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Rose Hill Manor an area 'gem'

Teaching Your Child

Teaching Your Child

May 01, 2009|By LISA TEDRICK PREJEAN

"Wouldn't you be frightened if you opened a door and found yourself a few inches away from falling into a cold, deep pit?"

Certainly, I thought, as I nodded at my daughter's question.

I had asked her what she wrote to describe her class field trip to Rose Hill Manor, the Frederick, Md., home of Thomas Johnson, Maryland's first elected governor.

She responded in kind with a question of her own. She was interested in the kitchen's cooking fireplace and food preparation in general during the late 1700s, when the manor house was built for Johnson's daughter Ann Jennings (Johnson) Grahame and her husband, John Colin Grahame.

Part of my daughter's focus was on the ice house. Her perspective of that building was slightly different from mine. Because I was a parent chaperone that day, I had the privilege of learning alongside my daughter and her friends.

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As we toured the outbuildings, my daughter obviously was thinking about the danger of lowering huge blocks of ice into a pit. Ice was cut from local waterways during the winter, then transported in wagons to be stored close to the manor houses. One person was assigned the task of climbing down a ladder, standing in the ice house's dark pit, retrieving the ice blocks and then stacking them on top of each other.

As I listened to our tour guide, my only thought was gratitude. We certainly take our in-house "ice boxes" for granted nowadays, don't we? How often during this unseasonably warm week have we reached for cold drinks? We certainly don't have to work too hard for that refreshment. What a contrast to life at the turn of the nineteenth century.

The children in our group were captivated by the tales of the work that needed to be done on a daily basis to run a large household. My daughter hasn't complained this week about her chore of emptying the dishwasher each night. At least she didn't have to walk to a stream to fetch water for dinner.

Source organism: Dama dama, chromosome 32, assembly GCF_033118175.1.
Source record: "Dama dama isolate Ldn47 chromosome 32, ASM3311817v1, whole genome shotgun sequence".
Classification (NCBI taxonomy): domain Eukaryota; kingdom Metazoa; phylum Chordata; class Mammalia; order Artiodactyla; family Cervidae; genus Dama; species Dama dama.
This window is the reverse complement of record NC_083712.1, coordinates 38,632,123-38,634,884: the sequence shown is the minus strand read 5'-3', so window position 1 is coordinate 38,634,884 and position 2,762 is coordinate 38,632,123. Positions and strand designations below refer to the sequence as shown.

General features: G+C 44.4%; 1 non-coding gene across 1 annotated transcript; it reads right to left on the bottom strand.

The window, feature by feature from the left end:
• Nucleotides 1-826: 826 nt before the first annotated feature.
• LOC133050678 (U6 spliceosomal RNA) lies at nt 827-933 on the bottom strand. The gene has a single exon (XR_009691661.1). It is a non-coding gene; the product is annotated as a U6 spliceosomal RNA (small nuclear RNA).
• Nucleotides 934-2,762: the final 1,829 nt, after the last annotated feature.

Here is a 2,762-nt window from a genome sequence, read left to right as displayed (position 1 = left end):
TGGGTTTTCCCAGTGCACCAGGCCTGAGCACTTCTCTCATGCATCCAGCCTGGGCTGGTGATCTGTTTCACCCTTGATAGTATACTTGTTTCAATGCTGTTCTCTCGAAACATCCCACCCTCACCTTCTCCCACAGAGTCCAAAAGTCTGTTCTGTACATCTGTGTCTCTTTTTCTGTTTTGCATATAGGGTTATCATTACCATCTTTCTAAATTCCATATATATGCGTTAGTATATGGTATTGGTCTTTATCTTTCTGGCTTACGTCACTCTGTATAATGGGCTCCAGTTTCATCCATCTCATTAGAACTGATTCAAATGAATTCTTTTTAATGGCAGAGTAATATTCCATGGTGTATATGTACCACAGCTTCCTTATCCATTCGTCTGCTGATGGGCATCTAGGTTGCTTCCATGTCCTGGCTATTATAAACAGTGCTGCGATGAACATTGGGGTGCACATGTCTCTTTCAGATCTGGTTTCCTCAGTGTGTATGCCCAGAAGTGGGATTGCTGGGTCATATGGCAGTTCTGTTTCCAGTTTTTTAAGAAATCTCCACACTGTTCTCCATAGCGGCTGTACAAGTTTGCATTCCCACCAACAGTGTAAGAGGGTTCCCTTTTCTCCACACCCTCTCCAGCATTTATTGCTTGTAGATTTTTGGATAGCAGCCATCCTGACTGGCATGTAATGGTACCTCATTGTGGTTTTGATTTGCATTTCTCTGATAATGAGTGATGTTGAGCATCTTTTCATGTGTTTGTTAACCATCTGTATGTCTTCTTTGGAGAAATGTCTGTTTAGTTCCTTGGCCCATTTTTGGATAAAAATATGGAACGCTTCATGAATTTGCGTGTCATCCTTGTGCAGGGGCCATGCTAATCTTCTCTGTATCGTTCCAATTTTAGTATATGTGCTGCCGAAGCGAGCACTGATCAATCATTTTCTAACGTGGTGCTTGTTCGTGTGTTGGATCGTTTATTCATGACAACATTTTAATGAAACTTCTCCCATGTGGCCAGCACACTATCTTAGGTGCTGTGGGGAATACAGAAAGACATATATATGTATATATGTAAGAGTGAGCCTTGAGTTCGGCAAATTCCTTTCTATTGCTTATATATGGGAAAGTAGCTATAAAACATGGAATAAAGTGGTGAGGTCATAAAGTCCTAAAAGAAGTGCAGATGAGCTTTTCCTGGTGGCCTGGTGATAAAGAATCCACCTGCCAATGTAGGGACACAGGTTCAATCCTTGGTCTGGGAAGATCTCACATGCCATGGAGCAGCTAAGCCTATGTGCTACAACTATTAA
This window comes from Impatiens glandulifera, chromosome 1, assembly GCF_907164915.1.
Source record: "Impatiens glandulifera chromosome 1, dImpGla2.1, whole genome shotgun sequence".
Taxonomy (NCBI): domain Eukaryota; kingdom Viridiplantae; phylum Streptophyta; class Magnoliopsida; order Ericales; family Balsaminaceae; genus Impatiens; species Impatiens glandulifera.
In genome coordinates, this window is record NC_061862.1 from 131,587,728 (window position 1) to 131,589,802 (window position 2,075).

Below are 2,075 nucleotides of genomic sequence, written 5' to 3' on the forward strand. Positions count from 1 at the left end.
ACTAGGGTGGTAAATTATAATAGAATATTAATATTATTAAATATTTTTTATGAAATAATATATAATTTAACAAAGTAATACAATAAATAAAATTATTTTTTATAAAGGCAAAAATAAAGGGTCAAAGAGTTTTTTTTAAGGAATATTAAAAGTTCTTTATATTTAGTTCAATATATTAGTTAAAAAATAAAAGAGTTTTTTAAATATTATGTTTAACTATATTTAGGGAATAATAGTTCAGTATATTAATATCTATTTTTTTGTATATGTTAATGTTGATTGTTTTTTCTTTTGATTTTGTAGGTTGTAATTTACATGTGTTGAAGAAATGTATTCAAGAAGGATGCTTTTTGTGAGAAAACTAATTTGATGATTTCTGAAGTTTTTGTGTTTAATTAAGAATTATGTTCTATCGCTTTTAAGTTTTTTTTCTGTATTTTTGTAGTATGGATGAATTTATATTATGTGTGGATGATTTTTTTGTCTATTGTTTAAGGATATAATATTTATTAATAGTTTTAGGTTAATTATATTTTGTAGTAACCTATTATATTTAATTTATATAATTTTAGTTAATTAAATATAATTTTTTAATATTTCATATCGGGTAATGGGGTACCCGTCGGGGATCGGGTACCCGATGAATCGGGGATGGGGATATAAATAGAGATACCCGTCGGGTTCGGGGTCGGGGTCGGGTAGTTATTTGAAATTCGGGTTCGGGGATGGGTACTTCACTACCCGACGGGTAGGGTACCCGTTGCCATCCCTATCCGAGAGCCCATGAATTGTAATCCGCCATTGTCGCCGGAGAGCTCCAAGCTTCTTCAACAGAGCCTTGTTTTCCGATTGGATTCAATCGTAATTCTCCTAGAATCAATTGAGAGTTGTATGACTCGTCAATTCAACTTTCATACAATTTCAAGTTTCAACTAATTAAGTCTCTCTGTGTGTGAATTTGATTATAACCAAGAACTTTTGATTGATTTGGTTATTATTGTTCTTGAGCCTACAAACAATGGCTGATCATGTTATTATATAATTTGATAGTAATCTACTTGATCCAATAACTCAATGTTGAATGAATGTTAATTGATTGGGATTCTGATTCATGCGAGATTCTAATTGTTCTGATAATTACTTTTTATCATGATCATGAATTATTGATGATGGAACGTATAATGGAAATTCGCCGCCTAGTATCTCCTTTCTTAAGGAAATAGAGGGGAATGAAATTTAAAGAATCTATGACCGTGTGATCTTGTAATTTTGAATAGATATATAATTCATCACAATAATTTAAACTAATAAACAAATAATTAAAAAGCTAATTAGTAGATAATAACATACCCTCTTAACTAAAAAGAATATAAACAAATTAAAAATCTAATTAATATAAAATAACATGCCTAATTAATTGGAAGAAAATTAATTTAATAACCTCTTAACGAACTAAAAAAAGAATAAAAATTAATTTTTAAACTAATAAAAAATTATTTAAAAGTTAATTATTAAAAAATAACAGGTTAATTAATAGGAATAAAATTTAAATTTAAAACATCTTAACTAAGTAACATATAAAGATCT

Rose Hill Manor, which is listed on the National Register of Historic Places, was developed into a children's museum in the 1970s. The manor playroom is a delightful area where children can play with replicas of period toys and dress up in costumes of the era.

On the manor grounds, children can tour a blacksmith shop, log cabin and carriage museum. The carriage museum, which was established in 1976, displays more than 20 restored carriages and sleighs.

If you haven't been to Rose Hill, it is worth the drive to our neighboring county. There are numerous "backyard gems" in the Tri-State area. This is one you don't want to miss, particularly if you have children 12 and younger.

o The Children's Museum of Rose Hill Manor Park is at 1611 N. Market St. in Frederick, Md., and is open daily from April through October. The hours are 10 a.m. to 4 p.m. Monday through Saturday and 1 to 4 p.m. Sunday. The cost is $5 for adults, $4 for ages 3 to 17 and for seniors, and free for children younger than 3. For more information, call 301-600-1646 or go to www.rosehillmuseum.com.

Lisa Tedrick Prejean writes a weekly column for The Herald-Mail's Family page. Send e-mail to her at lisap@herald-mail.com.

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